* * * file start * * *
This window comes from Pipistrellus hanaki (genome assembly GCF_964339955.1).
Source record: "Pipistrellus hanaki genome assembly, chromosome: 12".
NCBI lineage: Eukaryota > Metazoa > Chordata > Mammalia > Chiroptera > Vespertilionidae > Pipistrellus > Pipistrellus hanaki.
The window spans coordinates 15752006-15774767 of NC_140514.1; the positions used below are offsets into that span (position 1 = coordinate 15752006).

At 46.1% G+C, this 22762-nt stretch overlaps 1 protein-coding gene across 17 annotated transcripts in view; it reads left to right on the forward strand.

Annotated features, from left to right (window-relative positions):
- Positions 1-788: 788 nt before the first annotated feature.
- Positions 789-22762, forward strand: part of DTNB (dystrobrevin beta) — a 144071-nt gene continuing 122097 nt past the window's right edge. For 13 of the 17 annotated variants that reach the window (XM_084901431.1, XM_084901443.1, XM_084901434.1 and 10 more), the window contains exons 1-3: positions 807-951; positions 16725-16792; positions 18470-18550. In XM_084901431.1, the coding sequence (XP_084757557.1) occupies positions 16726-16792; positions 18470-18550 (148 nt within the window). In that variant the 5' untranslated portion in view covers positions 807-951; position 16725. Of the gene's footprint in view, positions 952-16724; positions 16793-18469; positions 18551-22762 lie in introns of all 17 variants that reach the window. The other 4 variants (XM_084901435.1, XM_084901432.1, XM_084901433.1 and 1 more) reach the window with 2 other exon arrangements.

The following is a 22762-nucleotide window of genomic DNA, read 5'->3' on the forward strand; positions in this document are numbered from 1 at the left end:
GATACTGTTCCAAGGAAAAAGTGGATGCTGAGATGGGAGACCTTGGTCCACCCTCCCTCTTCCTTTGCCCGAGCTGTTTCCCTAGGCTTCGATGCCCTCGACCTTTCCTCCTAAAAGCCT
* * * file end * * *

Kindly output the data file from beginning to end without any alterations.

This window comes from Pipistrellus hanaki (genome assembly GCF_964339955.1).
Source record: "Pipistrellus hanaki genome assembly, chromosome: 12".
NCBI lineage: Eukaryota > Metazoa > Chordata > Mammalia > Chiroptera > Vespertilionidae > Pipistrellus > Pipistrellus hanaki.
The window spans coordinates 15752006-15774767 of NC_140514.1; the positions used below are offsets into that span (position 1 = coordinate 15752006).

At 46.1% G+C, this 22762-nt stretch overlaps 1 protein-coding gene across 17 annotated transcripts in view; it reads left to right on the forward strand.

Annotated features, from left to right (window-relative positions):
- Positions 1-788: 788 nt before the first annotated feature.
- Positions 789-22762, forward strand: part of DTNB (dystrobrevin beta) — a 144071-nt gene continuing 122097 nt past the window's right edge. For 13 of the 17 annotated variants that reach the window (XM_084901431.1, XM_084901443.1, XM_084901434.1 and 10 more), the window contains exons 1-3: positions 807-951; positions 16725-16792; positions 18470-18550. In XM_084901431.1, the coding sequence (XP_084757557.1) occupies positions 16726-16792; positions 18470-18550 (148 nt within the window). In that variant the 5' untranslated portion in view covers positions 807-951; position 16725. Of the gene's footprint in view, positions 952-16724; positions 16793-18469; positions 18551-22762 lie in introns of all 17 variants that reach the window. The other 4 variants (XM_084901435.1, XM_084901432.1, XM_084901433.1 and 1 more) reach the window with 2 other exon arrangements.

The following is a 22762-nucleotide window of genomic DNA, read 5'->3' on the forward strand; positions in this document are numbered from 1 at the left end:
GATACTGTTCCAAGGAAAAAGTGGATGCTGAGATGGGAGACCTTGGTCCACCCTCCCTCTTCCTTTGCCCGAGCTGTTTCCCTAGGCTTCGATGCCCTCGACCTTTCCTCCTAAAAGCCT